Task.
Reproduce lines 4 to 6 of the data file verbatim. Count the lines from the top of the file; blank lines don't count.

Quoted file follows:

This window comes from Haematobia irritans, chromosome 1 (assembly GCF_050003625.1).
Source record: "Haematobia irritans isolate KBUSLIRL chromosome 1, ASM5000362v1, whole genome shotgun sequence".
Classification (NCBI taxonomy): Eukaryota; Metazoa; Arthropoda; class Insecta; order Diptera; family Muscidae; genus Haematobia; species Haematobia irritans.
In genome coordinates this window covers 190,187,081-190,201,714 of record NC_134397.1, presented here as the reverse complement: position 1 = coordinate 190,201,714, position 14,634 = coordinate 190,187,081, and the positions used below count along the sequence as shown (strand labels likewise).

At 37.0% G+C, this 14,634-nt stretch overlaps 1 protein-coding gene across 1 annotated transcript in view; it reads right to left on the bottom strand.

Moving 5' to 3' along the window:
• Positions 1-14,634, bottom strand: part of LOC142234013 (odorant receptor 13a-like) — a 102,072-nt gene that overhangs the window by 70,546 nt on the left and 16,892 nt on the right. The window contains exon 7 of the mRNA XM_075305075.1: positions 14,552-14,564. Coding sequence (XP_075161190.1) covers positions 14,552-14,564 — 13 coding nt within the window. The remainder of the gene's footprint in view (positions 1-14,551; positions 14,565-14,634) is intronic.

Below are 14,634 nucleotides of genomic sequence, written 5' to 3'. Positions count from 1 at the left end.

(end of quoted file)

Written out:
In genome coordinates this window covers 190,187,081-190,201,714 of record NC_134397.1, presented here as the reverse complement: position 1 = coordinate 190,201,714, position 14,634 = coordinate 190,187,081, and the positions used below count along the sequence as shown (strand labels likewise).

At 37.0% G+C, this 14,634-nt stretch overlaps 1 protein-coding gene across 1 annotated transcript in view; it reads right to left on the bottom strand.

Moving 5' to 3' along the window: